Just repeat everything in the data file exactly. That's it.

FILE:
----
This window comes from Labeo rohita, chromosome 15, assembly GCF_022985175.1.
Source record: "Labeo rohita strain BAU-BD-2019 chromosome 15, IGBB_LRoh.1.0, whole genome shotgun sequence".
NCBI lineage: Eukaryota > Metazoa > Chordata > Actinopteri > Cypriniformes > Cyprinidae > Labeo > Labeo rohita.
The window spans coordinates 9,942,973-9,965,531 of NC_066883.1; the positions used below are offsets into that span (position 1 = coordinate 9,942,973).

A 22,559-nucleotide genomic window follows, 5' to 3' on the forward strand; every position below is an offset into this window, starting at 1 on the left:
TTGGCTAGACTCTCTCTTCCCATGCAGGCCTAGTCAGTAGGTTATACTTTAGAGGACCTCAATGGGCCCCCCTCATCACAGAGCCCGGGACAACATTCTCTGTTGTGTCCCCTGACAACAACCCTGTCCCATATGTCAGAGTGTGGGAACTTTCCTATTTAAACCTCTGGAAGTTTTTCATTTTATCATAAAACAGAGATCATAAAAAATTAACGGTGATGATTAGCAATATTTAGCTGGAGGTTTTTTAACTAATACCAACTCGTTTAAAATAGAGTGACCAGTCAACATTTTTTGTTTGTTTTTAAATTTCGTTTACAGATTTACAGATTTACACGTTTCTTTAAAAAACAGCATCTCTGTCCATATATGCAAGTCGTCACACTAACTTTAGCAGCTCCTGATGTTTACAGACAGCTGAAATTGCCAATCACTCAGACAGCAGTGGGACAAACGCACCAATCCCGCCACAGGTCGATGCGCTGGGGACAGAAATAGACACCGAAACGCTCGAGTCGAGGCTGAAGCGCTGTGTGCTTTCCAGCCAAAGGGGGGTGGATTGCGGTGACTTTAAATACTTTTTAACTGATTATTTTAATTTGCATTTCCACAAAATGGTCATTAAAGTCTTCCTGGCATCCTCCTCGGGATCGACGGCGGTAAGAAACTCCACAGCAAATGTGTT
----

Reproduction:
This window comes from Labeo rohita, chromosome 15, assembly GCF_022985175.1.
Source record: "Labeo rohita strain BAU-BD-2019 chromosome 15, IGBB_LRoh.1.0, whole genome shotgun sequence".
NCBI lineage: Eukaryota > Metazoa > Chordata > Actinopteri > Cypriniformes > Cyprinidae > Labeo > Labeo rohita.
The window spans coordinates 9,942,973-9,965,531 of NC_066883.1; the positions used below are offsets into that span (position 1 = coordinate 9,942,973).

A 22,559-nucleotide genomic window follows, 5' to 3' on the forward strand; every position below is an offset into this window, starting at 1 on the left:
TTGGCTAGACTCTCTCTTCCCATGCAGGCCTAGTCAGTAGGTTATACTTTAGAGGACCTCAATGGGCCCCCCTCATCACAGAGCCCGGGACAACATTCTCTGTTGTGTCCCCTGACAACAACCCTGTCCCATATGTCAGAGTGTGGGAACTTTCCTATTTAAACCTCTGGAAGTTTTTCATTTTATCATAAAACAGAGATCATAAAAAATTAACGGTGATGATTAGCAATATTTAGCTGGAGGTTTTTTAACTAATACCAACTCGTTTAAAATAGAGTGACCAGTCAACATTTTTTGTTTGTTTTTAAATTTCGTTTACAGATTTACAGATTTACACGTTTCTTTAAAAAACAGCATCTCTGTCCATATATGCAAGTCGTCACACTAACTTTAGCAGCTCCTGATGTTTACAGACAGCTGAAATTGCCAATCACTCAGACAGCAGTGGGACAAACGCACCAATCCCGCCACAGGTCGATGCGCTGGGGACAGAAATAGACACCGAAACGCTCGAGTCGAGGCTGAAGCGCTGTGTGCTTTCCAGCCAAAGGGGGGTGGATTGCGGTGACTTTAAATACTTTTTAACTGATTATTTTAATTTGCATTTCCACAAAATGGTCATTAAAGTCTTCCTGGCATCCTCCTCGGGATCGACGGCGGTAAGAAACTCCACAGCAAATGTGTT